For the eighth straight year, volunteers with the North Carolina-based CUE Center for Missing Persons are traveling across the country to raise awareness about more than 100 cases of unsolved homicides and missing people.
The team will be departing Wilmington, N.C., on Oct. 21. Between then and Oct. 29, they will travel roughly 4,000 miles and make 20 pre-planned rally stops in seven states.
The annual tour, called "On the Road to Remember," was created to generate new interest in cold cases of missing people across the nation.
"After so many years, these cases fade from the public's radar, but for the families and friends of a murdered or missing person, the nightmare continues -- every minute of every day their loved one is absent," said CUE founder Monica Caison.
The inspiration for the tour came in 2004, from the case of Leah Roberts. The North Carolina college student had gone on a cross-country trip of self-exploration. Her wrecked and abandoned vehicle was found, but Roberts' remains were missing.
Roberts' case went cold and interest quickly faded until CUE volunteers set out on a grueling 14-day trip to retrace her route and inform the media about her case.
The tour's mission was to gain national attention for Roberts' case. That goal was accomplished when it landed in People magazine and on the "Larry King Show." Afterward, families from across the country voiced the need for more help and supported the tour idea.
"We are traveling across the country to make sure that no case fades from memory and to remind the public that all families are in need of a resolution. They need our help and the community's help to bring forth justice and [to bring] those missing home," Caison said.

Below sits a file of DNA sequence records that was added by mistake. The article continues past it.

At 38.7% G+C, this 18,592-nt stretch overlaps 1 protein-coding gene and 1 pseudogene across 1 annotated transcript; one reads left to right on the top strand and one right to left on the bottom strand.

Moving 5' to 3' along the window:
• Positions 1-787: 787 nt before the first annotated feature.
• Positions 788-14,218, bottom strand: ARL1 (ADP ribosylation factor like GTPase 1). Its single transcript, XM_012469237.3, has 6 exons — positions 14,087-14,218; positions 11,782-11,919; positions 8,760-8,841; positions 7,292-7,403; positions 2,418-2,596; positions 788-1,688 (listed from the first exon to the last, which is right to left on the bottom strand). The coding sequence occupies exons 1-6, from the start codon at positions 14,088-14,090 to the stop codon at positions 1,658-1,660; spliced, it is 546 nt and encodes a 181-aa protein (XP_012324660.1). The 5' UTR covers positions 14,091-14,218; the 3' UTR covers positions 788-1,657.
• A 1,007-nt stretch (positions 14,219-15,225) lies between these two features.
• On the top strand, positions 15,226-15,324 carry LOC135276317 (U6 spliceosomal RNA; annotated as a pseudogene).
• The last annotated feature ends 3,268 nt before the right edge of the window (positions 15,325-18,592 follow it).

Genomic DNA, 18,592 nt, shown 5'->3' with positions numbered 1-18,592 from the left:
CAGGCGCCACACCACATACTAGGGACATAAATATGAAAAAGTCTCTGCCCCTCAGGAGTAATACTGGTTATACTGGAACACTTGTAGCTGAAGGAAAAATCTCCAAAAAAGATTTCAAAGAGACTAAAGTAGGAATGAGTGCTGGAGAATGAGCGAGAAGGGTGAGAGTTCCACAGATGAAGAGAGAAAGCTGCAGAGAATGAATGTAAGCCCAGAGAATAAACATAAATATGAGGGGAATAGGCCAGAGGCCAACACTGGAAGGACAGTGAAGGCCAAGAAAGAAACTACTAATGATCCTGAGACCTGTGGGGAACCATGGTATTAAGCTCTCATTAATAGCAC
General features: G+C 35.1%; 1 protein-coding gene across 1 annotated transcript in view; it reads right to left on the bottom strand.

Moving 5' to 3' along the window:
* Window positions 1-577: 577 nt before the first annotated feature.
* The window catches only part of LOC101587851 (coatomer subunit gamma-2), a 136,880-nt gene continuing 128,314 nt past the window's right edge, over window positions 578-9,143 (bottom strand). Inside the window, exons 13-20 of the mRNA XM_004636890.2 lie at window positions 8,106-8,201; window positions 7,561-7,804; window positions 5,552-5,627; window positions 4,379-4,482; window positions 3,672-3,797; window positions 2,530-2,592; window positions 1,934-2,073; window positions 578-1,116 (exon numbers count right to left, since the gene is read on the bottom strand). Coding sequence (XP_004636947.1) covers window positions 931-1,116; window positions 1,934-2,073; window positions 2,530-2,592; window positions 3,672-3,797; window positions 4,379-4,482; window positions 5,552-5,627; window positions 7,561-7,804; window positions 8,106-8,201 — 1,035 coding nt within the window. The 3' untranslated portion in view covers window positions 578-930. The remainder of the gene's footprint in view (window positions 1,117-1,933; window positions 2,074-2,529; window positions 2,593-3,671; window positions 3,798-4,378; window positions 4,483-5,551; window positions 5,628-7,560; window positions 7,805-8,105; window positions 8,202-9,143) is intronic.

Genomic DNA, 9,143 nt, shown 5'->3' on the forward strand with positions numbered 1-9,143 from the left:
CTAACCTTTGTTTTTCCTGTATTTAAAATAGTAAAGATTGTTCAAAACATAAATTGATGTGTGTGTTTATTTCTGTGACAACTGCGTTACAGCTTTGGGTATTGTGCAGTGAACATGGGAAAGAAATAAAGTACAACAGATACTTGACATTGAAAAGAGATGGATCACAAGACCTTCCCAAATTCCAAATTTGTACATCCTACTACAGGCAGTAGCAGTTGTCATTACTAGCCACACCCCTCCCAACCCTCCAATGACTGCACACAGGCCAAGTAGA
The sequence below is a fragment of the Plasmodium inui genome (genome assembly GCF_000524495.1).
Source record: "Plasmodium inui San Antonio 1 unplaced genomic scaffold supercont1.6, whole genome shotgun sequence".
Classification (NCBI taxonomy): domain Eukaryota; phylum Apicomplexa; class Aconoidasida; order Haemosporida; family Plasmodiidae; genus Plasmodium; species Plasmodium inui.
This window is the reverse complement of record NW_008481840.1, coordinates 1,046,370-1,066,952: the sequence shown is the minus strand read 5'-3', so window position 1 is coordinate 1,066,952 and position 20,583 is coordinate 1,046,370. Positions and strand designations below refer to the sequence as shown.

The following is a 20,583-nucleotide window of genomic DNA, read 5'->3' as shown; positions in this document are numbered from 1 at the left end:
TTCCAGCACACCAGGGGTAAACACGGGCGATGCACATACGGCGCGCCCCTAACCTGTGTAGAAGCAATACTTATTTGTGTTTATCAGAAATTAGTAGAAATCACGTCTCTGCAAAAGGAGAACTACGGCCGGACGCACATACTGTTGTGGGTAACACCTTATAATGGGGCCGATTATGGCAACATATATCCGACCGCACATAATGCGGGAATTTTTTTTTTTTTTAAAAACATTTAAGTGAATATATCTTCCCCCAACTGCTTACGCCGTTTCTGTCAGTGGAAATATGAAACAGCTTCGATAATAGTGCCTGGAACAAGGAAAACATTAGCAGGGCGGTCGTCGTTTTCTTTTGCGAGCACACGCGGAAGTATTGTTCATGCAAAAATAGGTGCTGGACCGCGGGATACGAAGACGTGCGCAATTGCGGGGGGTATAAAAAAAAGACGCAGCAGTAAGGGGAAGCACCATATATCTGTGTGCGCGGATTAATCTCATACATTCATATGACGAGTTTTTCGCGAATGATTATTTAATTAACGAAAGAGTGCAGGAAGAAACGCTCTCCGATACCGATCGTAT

In keeping with the tradition of the tour, an honoree is selected each year. This year's honoree is Troy Spencer Marks. A 39-year-old from Louisiana, Marks disappeared from New Orleans in June 2006.
"Each year as we begin preparation for the tour, we are reminded of the overwhelming numbers of unsolved cases from across the country," Caison said. "The cases we feature are a very small number compared to the NCIC statistics numbering 700,000 to 850,000 cases reported annually, but I'm confident we will make a difference in those we represent."
Caison has dedicated her life to the plight of missing people and their loved ones. She became an advocate for the missing after being exposed to the families of missing people at least three times before she was 25 years old. In 1994, Caison founded the CUE Center, which focuses on finding the missing, advocating for the cause and supporting the affected families.
Since its inception, CUE has helped more than 10,000 families. The nonprofit organization is funded entirely by donations and staffed by dedicated volunteers.
The public and media are invited to attend each of the tour stops. CUE will be distributing promotional items and will have families on hand for interviews. For full tour dates, times and locations, as well as a complete listing of cases featured on the tour, visit CUE on the web at www.ncmissingpersons.org.
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